When Arrow first began its run, two things kept coming up in interviews. The first was that the initial pitch was that they wanted it to be The Dark Knight, the TV show. The second was that they were inspired by the comic series Green Arrow: Year One in the telling of the titular character’s origin story, and even named David Ramsey’s character John Diggle after the comic’s writer, Andy Diggle. That particular name caught my eye, as I had first heard of Andy Diggle in the lead-up to the release of one of my favorite guilty pleasures, 2010’s The Losers. I loved Diggle and Jock’s work on that series, so when I found out they had laid down the origins of the Emerald Archer, I knew I had to read it. As the final season of the Arrowverse progenitor began this week, I decided to revisit one of the best Green Arrow stories ever written.
During the Green Arrow documentary present on the season 6 DVD set of Smallville, several creators mentioned how the Green Arrow was very much like Batman, and those parallels are on display in the opening pages of Green Arrow: Year One. After a trip to Tibet with his bodyguard Hackett, we see Oliver drunk at a charity auction as he bids on a bow and arrow while Hackett tells him about a shady deal. It isn’t long before Oliver is beaten and kicked into the water – betrayed by his bodyguard, who is quickly revealed to be working for drug dealer Chen Na Wei, whom Oliver calls “China White.” Oliver washes up on the island, and the adventure begins.
Anyone who’s seen Arrow or even specific episodes of Smallville season 8 can probably figure out what comes next; however, where Green Arrow: Year One shines is in its execution. Things that the show glosses over are given a full examination here. We get into the isolation that Oliver feels. The worst moments of our lives often show us who we are, and the same is true for Oliver. Despite being alone, we get the sense that Oliver is genuinely free for the first time, and is discovering his calling in life. I particularly love this idea because he takes some ownership of his destiny rather than relying on Yao Fei or anyone else to teach him. All the new skills Oliver develops come to the forefront as he tries to save the inhabitants of the island, of whom he had been unaware. All the ways you think he’ll interact with them are subverted in the best way possible as he learns about people who are from a different side of the tracks and subservient to China White’s whims. Much like Oliver himself, who they were must be left behind if they hope to survive.
Oliver’s perceptions of the world around him change as he evolves from perennial drunk playboy to crusader for justice – social or otherwise. Amid these ideas, there are nods to all of Oliver’s various arrows, many of which we’d seen throughout his time on Justice League Unlimited. However, given Diggle and Jock’s inclination towards the gritty and realistic, it’s handled in a way that is befitting of the billionaire’s circumstances. In addition, there is a cool nod to the Dark Knight Returns iteration of Oliver Queen that I almost thought they were going to lean into more; I was relieved when this wasn’t the case. Perhaps one of the most significant aspects of this book plays into Oliver’s recovery process and how it will impact one of the most iconic stories in the Emerald Archer’s mythos, as well as how he relates to his most notable sidekicks. Whenever writing an origin story, it’s always good to celebrate what makes the character great and provide an entry point for new readers, and Green Arrow: Year One achieves that.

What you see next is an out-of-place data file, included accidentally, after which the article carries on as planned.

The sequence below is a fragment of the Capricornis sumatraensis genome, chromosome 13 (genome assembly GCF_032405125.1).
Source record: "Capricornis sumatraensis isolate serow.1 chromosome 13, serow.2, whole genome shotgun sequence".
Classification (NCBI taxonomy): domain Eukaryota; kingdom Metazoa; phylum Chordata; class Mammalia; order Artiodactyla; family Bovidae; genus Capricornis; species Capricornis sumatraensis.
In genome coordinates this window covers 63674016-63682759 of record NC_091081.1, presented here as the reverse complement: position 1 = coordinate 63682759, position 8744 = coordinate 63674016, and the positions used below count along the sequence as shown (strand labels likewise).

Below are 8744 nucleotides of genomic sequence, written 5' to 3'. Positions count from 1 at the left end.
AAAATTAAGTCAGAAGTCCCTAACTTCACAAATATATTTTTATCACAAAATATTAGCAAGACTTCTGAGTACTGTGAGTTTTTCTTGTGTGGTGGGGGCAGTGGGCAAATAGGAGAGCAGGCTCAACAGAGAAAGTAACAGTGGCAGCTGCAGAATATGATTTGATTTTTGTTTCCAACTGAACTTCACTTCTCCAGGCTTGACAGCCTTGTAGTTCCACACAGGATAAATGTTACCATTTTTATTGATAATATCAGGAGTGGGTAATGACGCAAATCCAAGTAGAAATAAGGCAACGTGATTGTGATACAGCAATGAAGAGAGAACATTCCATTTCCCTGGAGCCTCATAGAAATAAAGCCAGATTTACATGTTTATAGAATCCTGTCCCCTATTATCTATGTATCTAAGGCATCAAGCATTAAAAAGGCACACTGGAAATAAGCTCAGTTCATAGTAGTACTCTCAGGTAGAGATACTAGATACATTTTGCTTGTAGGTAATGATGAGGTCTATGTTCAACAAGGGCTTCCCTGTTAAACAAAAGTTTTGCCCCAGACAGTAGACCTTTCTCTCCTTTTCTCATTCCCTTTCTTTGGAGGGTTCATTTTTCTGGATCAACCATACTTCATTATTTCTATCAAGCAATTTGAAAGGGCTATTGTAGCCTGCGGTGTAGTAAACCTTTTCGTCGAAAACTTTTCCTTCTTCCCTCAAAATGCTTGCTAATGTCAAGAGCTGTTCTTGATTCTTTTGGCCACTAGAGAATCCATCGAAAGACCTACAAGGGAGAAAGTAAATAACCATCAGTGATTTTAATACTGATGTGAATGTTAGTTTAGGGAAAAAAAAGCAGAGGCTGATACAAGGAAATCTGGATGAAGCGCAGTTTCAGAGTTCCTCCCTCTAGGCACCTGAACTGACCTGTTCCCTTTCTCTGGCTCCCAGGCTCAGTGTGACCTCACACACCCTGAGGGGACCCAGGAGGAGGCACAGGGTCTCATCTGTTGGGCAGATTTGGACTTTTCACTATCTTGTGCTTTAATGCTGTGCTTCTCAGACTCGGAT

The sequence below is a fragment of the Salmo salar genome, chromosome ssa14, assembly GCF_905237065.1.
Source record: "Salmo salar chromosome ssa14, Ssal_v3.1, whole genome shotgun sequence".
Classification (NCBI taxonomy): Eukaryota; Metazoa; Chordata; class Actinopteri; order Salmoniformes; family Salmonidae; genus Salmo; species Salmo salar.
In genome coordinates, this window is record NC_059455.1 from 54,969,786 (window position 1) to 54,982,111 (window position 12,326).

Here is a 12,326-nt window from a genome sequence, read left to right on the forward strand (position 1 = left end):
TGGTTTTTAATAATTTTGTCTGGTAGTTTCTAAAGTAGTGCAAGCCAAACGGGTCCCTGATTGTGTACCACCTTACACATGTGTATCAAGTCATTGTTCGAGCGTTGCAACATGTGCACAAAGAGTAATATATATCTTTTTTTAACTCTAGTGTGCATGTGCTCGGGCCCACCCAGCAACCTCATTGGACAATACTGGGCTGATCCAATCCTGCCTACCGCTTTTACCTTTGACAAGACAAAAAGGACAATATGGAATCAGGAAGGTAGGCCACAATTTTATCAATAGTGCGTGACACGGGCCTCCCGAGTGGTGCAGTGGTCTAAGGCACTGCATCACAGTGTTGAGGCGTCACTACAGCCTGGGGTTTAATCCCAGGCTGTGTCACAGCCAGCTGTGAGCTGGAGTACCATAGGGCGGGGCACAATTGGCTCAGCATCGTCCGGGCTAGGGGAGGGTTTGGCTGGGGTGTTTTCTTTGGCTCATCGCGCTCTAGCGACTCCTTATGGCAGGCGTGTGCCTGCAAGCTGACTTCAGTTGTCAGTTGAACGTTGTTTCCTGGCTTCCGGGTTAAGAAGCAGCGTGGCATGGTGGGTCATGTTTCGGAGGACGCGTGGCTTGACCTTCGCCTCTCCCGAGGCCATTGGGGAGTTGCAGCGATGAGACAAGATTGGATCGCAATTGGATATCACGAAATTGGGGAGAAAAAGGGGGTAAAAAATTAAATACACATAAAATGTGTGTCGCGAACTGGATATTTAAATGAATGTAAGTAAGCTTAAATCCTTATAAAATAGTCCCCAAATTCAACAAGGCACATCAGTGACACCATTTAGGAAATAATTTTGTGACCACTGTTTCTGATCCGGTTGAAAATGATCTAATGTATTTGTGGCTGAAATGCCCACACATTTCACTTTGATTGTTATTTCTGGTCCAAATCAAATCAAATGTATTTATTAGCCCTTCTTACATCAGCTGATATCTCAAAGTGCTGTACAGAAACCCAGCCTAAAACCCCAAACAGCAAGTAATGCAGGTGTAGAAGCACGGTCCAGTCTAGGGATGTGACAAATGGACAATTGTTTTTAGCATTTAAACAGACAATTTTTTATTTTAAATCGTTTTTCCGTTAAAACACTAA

There are a few plot contrivances that pulled me out of the story, however, mainly when Oliver first gets to the island. While the story is great once he arrives, it feels like he gets there for no real reason. Sure, Hackett is incredulous that he shows up, but it just rings false here. That being said, most of Green Arrow: Year One works well, and a lot of that is down to the storytelling prowess of Diggle and Jock. Diggle presents a well-drawn portrait of the Star City billionaire; each word of dialogue feels incredibly authentic and allows the characters to pop off the page. This results in a story that feels very cinematic (much in the same way The Losers felt), to the point where it is obvious why the producers of the CW superhero series opted to use this work as inspiration. I wouldn’t be surprised if this book were to be used again as source material in the future. Jock’s artwork enhances Diggle’s storytelling, giving the tale an epic scope that draws the reader into the world with a desire to immerse themselves in every facet of the story and art. The colorist, David Baron, must also be given kudos here, particularly in issues three and four. Diggle’s words are incredibly evocative, and I love how Baron takes advantage of this fact and further leads us to understand what Oliver is going through, which makes for a far more enriching reading experience than it otherwise would have. This book is a reminder of how crucial every member of a comic book creative team is, and that each member is no less important than another to any given book.
Despite a few plot contrivances, Green Arrow: Year One is a prime example of what can be done when the right creative minds come together with a singular vision. With a great story and fantastic art, it’s little wonder the producers of Arrow used this story as the basis for the early seasons of the show. Hopefully, this book will continue to serve as a guide not only for other media but also for Emerald Archer neophytes for many years to come.